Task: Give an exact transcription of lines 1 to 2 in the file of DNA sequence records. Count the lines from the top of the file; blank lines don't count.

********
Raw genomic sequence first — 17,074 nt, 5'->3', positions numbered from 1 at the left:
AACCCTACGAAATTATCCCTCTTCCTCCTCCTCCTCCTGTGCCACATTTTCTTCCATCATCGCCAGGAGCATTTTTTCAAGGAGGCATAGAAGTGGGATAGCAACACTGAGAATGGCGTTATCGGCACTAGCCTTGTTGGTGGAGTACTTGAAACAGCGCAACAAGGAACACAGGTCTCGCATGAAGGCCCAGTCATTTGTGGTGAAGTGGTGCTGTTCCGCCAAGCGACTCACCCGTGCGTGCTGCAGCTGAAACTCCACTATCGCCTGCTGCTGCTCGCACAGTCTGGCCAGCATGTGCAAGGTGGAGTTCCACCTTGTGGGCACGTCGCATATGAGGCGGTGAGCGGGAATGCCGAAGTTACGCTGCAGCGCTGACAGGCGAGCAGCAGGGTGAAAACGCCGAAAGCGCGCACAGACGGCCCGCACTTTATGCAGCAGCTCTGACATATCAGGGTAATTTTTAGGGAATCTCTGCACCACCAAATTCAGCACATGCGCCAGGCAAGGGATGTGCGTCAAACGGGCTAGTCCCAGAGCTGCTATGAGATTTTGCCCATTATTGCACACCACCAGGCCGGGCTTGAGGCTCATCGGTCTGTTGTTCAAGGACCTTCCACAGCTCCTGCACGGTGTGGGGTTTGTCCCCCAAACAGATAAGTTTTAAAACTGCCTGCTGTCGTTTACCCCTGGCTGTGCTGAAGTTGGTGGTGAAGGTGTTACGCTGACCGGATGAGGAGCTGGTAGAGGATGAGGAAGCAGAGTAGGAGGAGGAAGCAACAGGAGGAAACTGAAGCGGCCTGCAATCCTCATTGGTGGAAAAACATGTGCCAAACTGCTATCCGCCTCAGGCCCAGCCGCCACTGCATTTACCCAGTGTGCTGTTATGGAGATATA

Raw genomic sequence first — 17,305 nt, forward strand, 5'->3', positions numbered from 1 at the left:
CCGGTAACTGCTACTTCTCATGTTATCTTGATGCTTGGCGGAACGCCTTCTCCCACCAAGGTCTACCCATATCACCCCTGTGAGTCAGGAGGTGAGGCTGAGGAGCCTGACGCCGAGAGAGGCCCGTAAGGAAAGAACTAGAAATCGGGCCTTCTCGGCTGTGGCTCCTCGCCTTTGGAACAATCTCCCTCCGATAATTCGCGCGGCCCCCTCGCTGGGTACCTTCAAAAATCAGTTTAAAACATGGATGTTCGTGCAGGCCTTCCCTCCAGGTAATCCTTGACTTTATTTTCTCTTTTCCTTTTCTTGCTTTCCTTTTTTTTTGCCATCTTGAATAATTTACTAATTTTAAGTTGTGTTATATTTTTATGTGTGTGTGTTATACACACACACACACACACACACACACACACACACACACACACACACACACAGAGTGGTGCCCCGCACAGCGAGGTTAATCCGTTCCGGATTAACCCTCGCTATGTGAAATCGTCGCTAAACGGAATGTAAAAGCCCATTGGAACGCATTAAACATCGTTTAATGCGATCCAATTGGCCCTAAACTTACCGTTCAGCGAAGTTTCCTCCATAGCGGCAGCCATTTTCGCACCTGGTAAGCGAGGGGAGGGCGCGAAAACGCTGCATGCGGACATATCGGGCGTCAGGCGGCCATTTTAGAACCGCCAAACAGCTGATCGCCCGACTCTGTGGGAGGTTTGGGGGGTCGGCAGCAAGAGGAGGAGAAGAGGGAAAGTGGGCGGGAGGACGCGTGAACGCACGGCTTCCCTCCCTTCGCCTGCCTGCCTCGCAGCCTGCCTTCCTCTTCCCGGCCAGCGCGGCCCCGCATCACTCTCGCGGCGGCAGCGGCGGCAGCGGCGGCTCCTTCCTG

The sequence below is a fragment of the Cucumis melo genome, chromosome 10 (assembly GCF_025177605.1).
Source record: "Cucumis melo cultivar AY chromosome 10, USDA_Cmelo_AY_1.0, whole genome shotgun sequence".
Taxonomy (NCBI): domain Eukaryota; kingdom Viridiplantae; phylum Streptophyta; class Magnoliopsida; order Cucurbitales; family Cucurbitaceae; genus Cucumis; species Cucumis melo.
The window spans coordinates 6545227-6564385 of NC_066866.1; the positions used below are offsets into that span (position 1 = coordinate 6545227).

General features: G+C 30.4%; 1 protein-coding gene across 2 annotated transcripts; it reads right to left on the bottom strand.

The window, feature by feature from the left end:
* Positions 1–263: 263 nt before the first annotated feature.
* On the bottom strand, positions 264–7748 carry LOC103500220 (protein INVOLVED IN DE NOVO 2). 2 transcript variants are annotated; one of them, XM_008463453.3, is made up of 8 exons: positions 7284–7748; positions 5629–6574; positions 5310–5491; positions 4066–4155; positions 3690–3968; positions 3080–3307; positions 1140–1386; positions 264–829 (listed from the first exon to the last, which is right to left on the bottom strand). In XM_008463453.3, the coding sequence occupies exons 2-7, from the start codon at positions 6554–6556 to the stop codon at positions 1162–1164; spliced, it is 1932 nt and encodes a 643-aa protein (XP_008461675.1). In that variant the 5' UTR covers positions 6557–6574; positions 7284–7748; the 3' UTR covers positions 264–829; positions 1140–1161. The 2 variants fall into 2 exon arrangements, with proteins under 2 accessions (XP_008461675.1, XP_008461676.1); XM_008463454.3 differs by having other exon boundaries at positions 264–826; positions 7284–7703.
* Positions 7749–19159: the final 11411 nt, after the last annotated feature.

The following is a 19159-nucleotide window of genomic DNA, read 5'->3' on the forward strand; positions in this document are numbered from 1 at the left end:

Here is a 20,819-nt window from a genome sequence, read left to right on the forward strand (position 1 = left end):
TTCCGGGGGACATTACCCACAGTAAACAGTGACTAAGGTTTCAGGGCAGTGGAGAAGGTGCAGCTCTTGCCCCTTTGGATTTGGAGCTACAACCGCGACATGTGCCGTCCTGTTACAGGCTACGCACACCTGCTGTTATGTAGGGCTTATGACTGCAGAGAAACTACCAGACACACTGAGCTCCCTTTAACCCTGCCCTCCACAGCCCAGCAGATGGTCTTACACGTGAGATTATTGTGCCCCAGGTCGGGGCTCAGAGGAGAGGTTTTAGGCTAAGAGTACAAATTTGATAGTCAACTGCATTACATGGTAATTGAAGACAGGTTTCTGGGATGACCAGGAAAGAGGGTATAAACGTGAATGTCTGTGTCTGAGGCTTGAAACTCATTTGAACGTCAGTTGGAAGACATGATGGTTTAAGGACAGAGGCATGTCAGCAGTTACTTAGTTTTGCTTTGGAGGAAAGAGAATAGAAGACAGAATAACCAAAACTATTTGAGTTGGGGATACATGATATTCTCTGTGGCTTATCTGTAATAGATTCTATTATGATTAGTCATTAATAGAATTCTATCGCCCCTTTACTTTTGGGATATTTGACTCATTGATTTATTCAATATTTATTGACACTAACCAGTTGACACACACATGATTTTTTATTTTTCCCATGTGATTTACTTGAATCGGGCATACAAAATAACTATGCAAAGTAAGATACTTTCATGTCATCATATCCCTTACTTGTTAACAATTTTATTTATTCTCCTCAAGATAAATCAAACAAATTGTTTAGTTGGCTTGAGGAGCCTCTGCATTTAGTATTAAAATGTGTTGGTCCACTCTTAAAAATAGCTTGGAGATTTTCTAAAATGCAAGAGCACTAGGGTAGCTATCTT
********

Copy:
Raw genomic sequence first — 17,074 nt, 5'->3', positions numbered from 1 at the left:
AACCCTACGAAATTATCCCTCTTCCTCCTCCTCCTCCTGTGCCACATTTTCTTCCATCATCGCCAGGAGCATTTTTTCAAGGAGGCATAGAAGTGGGATAGCAACACTGAGAATGGCGTTATCGGCACTAGCCTTGTTGGTGGAGTACTTGAAACAGCGCAACAAGGAACACAGGTCTCGCATGAAGGCCCAGTCATTTGTGGTGAAGTGGTGCTGTTCCGCCAAGCGACTCACCCGTGCGTGCTGCAGCTGAAACTCCACTATCGCCTGCTGCTGCTCGCACAGTCTGGCCAGCATGTGCAAGGTGGAGTTCCACCTTGTGGGCACGTCGCATATGAGGCGGTGAGCGGGAATGCCGAAGTTACGCTGCAGCGCTGACAGGCGAGCAGCAGGGTGAAAACGCCGAAAGCGCGCACAGACGGCCCGCACTTTATGCAGCAGCTCTGACATATCAGGGTAATTTTTAGGGAATCTCTGCACCACCAAATTCAGCACATGCGCCAGGCAAGGGATGTGCGTCAAACGGGCTAGTCCCAGAGCTGCTATGAGATTTTGCCCATTATTGCACACCACCAGGCCGGGCTTGAGGCTCATCGGTCTGTTGTTCAAGGACCTTCCACAGCTCCTGCACGGTGTGGGGTTTGTCCCCCAAACAGATAAGTTTTAAAACTGCCTGCTGTCGTTTACCCCTGGCTGTGCTGAAGTTGGTGGTGAAGGTGTTACGCTGACCGGATGAGGAGCTGGTAGAGGATGAGGAAGCAGAGTAGGAGGAGGAAGCAACAGGAGGAAACTGAAGCGGCCTGCAATCCTCATTGGTGGAAAAACATGTGCCAAACTGCTATCCGCCTCAGGCCCAGCCGCCACTGCATTTACCCAGTGTGCTGTTATGGAGATATA